This John Fenton is a heck of a lot more involved than previous Metrolink CEOs. He is very receptive to feedback and is fighting for funding for all of these new ideas, even in a terrible economic climate where many factors are simply outside of the agency’s control.
Lots of cynical comments here so I won’t add to that noise. I lived in a city that had excellent commuter service into the city so I have some knowledge about this topic. Metro North Commuter, which servers northern NY city burbs and CT has a pretty good system that you should look at. It is called zone express. All your stations are grouped into several zones. Then at peak hours, trains are all express and serve only one zone. Trains farthest out start first, stopping in the 2 or 3 stations in their zone and then express into the city. Trains in the next zone would service the 2 or 3 stations in that zone and express in and so forth until all the zones were covered. Then repeat until rush hour ends. Unfortunately, LA does not have the volume of train service to adopt the model fully, but they could make a start. Just my 2 cents.
And why is train service so poor on the Ventura Line. No weekend service? Train frequency throughout the day is miserable. Glad to see you picked up NJ Transit rolling stock. Now let’s pick up some NJ Transit frequency and speed.
Metrolink does need to run more trains more often though if it is to gain more ridership. It needs to be more like chicago’s METRA system which has much more frequent and regular trains that run into the night. No wonder it has such high ridership. And yes it is a matter of funding, a matter of where we put our funding. Instead of building more highway projects and encouraging more traffic, lets actually put some of those funds into metrolink and actually make it a true robust commuter rail network.
Relative to Metrolink, Amtrak is a kind of quasi-express service on the OC Line. Plus you are dealing with BNSF between LA and Fullerton. Metrolink has more control over the Antelope Valley and San Bernardino Lines.
“all I know is Metrolink refuses to get on board with the TAP system”
Why should they have to incur that expense? It isn’t Metrolink’s fault that Metro put up unnecessary and costly fare gates that make transfers an issue.
I’m surprised that the Orange County line wasn’t chosen as part of the pilot project. I would have thought an Irvine-Anaheim-Fullerton-Union Station route would have saved quite a bit of time. Track usage by other trains (e.g., Amtrak and Burlington freight) may have been an issue. RE: the Gold Line. The small time savings ultimately didn’t justify cutting back on other trains. The Metrolink experiment, apparently, adds trains rather than replacing them and seems to save a significant amount of travel time. That said, the issue of more frequency vs. express trains is worth debating.
We’ll see, that’d be great if they’re just adding the express trains and not taking any out.
“…and Fenton is turning out to be a great CEO.” Don’t know about that one, all I know is Metrolink refuses to get on board with the TAP system even though many of its passengers have to transfer to Metro & other carriers who do use the system. Why?
“I wish Metrolink would evaluate running more trains at a decent frequency of service.”
You can either advocate for a higher fare or advocate for a higher public subsidy for Metrolink.
If you want more trains, it’s a matter of funding.
I’m a graduate student and I ride three days a week from AV to LA then on to Claremont. This really wont help me at all since I ride the 3:50am from AV and roughly the same time back.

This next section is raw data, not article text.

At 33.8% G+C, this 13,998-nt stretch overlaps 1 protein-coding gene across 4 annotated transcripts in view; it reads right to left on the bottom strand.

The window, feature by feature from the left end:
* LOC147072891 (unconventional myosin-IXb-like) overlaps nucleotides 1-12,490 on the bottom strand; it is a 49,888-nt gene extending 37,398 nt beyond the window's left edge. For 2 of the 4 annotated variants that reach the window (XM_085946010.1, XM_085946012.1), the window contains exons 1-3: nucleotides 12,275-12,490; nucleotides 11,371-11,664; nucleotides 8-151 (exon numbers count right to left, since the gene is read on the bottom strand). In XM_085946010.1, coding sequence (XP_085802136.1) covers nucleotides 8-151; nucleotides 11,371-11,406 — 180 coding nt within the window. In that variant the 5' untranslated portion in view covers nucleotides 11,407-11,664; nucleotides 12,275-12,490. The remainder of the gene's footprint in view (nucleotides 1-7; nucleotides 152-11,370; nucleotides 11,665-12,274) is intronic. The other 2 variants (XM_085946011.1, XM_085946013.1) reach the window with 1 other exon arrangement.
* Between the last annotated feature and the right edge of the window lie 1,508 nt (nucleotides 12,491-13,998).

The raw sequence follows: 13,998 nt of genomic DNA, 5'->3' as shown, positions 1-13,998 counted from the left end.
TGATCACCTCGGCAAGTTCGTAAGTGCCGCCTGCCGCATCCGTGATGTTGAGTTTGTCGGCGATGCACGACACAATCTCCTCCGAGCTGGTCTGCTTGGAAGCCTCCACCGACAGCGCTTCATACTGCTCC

I agree with the other poster. More trains would be better…because then I could make up that I spend waiting for trains.
One would think since it’s an express I could ride the later train and get there in time, but if I rode the express in I would miss my train in time for classes.
So I’d much rather see more frequent trains…my classes start at 9am and I get on the train at 4am to get there 2 hours early because the later train get’s me to Claremont right at 9am…go figure.
And don’t get me started about my train ride back…either way I spend 7 hours on the train three days a week…at least I’m a student and can sleep or do schoolwork.
Good luck Metro Link…your going to need it : ) that being said I do appreciate not having to drive…even if the schedule sucks.
Can’t please all of the people all of the time…
I wish Metrolink would evaluate running more trains at a decent frequency of service. The worst thing about using Metrolink is if you miss a train the wait for the next one can be a matter of *hours*. I missed the train around 11:30 from Burbank Airport once and ended up taking the MTA buses home because the next train wasn’t until 3 PM. Being fast is nice, but being flexible would be nicer.
They are adding the express trains, not replacing other trains.
This is a pilot project. They’ll evaluate it and then go from there. This is a great development and Fenton is turning out to be a great CEO.
They tried it on the Gold Line and that was a failure. It may make your travel time faster if you’re the lucky few who can catch it at those stations at those times. Otherwise most passengers will end up waiting longer for the regular trains. What they don’t tell you is which trains they’ll cancel to be able to do this. An express train is not like an express bus that can drive around a local bus because the trains share a track.
I am very excited to read this. A more direct route between SB and LA will be great, and just in time as ridership will probably increase with the rising gas prices. I think the 2 stops at Covina and Rancho are the right choices, being that a large number of people exit at these stops.
anything to let me get home early.
Great, now the already crowded Covina station will be even worse. Also, the express concept will only work if Metrolink manages to keep the trains on time and the express train is not blocked by some “mechanical failure” of another train. Finally, why run the express train that early? The crowded Covina times seem to be between 7-9 am, so why will the train be coming through far earlier?